I just got back from San Francisco and while traveling I was struck by the number of free newspapers. Get on a plane - get a free paper; stay at a hotel – get a free paper; buy a coffee - get a free paper….WOW, I wonder what this says about the state of the industry? And they say that their circulation is growing…hummm!
Anyway, this is my fourth of six posts and it isn’t about circulation, it’s about display advertising. If you don’t know what display advertising is, just open up a newspaper - the majority of the ads that you see are display ads. They come in all shapes and sizes, but the biggest distinguishing factor is that they are a blend of images and text and they run throughout the paper, unlike classified advertising (Part Three).
Display advertising in newspapers has hardly been impacted, but because it represents about 70% of the average newspaper’s ad revenues, once the erosion starts newspapers stand to hemorrhage revenues. By looking at the strengths and weaknesses of this part of the newspaper business, I hope to provide an insight into some possible risks and how these risks will impact the future of newspapers.
1 – Timeliness
Interestingly enough the Internet is currently at a disadvantage when it comes to display advertising. It actually can take longer and is more difficult to run a banner campaign online than it is to run a display ad in a paper. Online sales people will disagree with me, but it is what it is. The complexities of placement, targeting and available impressions make it more difficult to buy and this has helped newspapers maintain display revenues (NAA). This is especially true for retail display ads.
Not only is it often simpler to run a newspaper ad, the fact that many newspapers produce the creative (art-work) at no additional cost benefits local retailers tremendously. Dealing with the newspaper for both the rapid production of ad creative and the running of the ads makes for a very convenient solution for retailers.
Do you think online display advertising will be able to compete with newspapers?
2 – Efficiency
When it comes to advertising in general, efficiency comes down to the number of interested customers an advertiser reaches with their ad. When I was working on my previous start-up, Autonet.ca, I made an interesting observation about automotive consumers. They were buying newspapers primarily for the auto ads. For example, here in Toronto, if you were looking to buy a new domestic car you would pick-up the Toronto Sun. If you were looking for a Mercedes, you would pick-up The Globe and Mail or The Toronto Star. This type of consumer habit has historically helped create efficiency for the newspapers.
However, these habits have started to change. Many people are now more likely to do a search on Google for the information they seek rather than picking-up a newspaper. I think this is in part supported by the recent news that search is approaching email as the number one daily function on the Internet. The change in consumer offline and online habits along with the decline of newspapers’ “real” circulation has made the number of consumers looking to a newspaper as a primary source of retail product information greatly shrink. And, this is sure to continue.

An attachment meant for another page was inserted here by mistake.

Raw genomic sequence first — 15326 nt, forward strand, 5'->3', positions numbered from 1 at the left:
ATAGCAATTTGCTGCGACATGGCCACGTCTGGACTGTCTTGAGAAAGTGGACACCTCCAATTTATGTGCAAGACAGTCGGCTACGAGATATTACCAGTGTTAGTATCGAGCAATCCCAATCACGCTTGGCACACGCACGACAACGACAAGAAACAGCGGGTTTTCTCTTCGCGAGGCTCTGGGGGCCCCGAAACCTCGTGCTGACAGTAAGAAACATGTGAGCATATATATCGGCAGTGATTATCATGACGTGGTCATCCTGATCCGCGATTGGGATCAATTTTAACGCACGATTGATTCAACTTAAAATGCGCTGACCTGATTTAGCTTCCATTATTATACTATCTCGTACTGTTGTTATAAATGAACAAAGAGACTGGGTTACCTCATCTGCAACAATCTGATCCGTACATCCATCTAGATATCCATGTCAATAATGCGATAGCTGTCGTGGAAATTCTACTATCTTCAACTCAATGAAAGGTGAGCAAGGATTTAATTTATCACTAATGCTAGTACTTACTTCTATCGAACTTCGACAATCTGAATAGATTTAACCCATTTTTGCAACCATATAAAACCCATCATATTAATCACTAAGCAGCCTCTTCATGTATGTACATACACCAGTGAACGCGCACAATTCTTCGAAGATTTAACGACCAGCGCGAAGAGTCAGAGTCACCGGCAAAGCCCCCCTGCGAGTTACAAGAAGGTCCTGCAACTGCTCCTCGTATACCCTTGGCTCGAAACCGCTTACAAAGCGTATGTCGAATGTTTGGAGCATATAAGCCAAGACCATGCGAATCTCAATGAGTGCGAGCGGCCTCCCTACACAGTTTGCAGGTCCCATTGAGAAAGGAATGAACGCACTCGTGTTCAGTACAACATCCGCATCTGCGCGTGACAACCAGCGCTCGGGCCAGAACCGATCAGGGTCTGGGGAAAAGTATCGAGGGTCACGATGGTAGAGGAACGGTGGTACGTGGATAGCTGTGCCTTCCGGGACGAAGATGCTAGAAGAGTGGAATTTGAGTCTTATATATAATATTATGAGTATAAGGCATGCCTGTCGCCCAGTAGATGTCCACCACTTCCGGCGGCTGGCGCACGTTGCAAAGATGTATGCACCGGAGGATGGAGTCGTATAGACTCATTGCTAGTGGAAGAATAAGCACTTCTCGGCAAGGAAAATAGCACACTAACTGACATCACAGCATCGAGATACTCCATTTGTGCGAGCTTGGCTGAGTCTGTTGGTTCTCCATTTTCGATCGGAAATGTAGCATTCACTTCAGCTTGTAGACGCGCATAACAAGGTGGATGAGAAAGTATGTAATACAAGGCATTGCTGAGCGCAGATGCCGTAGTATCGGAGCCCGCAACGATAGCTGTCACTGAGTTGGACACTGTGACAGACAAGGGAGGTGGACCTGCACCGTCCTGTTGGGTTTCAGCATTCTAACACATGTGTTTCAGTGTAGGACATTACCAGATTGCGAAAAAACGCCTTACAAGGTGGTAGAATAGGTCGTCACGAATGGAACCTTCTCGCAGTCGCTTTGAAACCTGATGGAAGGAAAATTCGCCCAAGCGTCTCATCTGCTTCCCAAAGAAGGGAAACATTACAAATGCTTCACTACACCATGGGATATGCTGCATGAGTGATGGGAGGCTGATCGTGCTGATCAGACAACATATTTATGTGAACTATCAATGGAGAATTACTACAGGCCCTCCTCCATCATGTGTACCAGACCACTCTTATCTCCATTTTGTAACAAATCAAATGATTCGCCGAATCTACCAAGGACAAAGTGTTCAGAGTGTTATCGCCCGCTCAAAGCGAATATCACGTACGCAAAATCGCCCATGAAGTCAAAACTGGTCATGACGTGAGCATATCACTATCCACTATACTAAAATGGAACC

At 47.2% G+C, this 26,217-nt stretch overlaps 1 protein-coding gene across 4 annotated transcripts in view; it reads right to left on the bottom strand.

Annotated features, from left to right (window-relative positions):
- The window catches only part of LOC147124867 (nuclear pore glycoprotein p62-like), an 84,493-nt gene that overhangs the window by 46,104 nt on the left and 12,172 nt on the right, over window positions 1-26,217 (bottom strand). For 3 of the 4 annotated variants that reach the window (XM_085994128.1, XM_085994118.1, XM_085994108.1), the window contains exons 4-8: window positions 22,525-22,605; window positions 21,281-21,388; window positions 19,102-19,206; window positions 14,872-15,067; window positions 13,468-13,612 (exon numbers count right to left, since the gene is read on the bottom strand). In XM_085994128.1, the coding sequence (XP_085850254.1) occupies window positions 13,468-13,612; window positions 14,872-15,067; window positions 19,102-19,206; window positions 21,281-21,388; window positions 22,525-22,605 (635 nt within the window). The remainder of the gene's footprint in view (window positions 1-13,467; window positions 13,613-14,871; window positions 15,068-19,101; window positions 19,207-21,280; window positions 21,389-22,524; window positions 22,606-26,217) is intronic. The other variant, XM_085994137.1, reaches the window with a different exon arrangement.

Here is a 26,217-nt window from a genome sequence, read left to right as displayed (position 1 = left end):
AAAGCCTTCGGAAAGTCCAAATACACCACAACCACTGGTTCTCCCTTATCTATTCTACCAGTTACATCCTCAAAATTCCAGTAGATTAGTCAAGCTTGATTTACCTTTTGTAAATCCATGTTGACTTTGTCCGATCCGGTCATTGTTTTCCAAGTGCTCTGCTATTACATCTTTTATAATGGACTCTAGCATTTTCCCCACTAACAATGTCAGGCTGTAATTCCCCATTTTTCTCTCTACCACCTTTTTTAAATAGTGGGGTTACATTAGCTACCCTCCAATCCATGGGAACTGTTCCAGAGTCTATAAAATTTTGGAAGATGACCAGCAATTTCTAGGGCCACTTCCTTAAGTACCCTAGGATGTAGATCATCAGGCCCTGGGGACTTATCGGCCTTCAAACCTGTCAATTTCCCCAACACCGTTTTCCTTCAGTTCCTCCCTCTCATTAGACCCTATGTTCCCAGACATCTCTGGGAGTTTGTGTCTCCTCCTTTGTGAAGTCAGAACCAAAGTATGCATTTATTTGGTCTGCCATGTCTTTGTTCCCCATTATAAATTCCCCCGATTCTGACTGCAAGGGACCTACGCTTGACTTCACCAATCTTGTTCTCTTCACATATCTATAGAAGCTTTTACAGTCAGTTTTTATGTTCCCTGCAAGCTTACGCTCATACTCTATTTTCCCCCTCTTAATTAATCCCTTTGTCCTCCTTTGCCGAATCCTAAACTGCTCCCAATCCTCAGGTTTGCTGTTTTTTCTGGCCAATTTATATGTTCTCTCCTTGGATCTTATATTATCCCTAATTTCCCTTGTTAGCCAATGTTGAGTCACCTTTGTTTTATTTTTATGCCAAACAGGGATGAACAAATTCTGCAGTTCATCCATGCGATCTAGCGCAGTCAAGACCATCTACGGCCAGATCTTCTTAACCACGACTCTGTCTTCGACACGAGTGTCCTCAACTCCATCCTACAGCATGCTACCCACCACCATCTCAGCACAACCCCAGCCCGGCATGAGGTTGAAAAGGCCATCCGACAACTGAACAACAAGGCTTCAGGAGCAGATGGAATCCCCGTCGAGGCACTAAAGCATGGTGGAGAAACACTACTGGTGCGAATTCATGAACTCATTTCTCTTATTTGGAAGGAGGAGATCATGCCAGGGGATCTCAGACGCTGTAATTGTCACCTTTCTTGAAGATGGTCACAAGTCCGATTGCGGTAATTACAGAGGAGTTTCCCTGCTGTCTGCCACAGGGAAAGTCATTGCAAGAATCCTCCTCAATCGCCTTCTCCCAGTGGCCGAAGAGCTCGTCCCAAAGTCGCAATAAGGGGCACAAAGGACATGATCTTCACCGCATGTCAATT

How much longer do you think advertisers will continue to pay for decreasing results?
3 – Cost
Most local retailers effectively cannot afford to advertise in newspapers, and for those that can, the return on their investment simply continues to decrease. For decades newspapers have raised their ad rates year after year even though the vast majority have been loosing readership. Buying an ad in a newspaper that is distributed to an ever smaller readership obviously becomes less and less cost efficient.
The means by which display advertising is sold by newspapers is one of biggest issues. They generally have highly paid sales teams. Sales costs make up a large part of the cost of the product and are extremely difficult to adjust without a tremendous impact on sales. Some papers have made attempts to reduce their sales costs - few have successfully done it without negative impact to their revenues.
Newspapers are already overpriced and they can’t easily reduce their costs. They’re caught in their old business model and they can’t break out of it. As ad rates continue to increase and the number of retailers advertising in newspapers continues to decrease there’s an opportunity for other media to offer much more cost effective solutions.
Do you think newspapers will be able to compete in the cost game?
Display adverting is what has kept newspapers afloat in recent years. They’re at great risk if they’re unable to maintain their hold on retail advertising.
The reality is there is a lot less retail advertising in newspapers today. Over the last 30 years, much of the display advertising has moved to the flyer/circular. In many ways, print fliers have served to change the habits of consumers more than anything else. In my next post, I will cover that part of the newspaper business and its impact on the industry.
Stay tuned for the for more posts:
Part Five – Distribution
Part Six – The Reader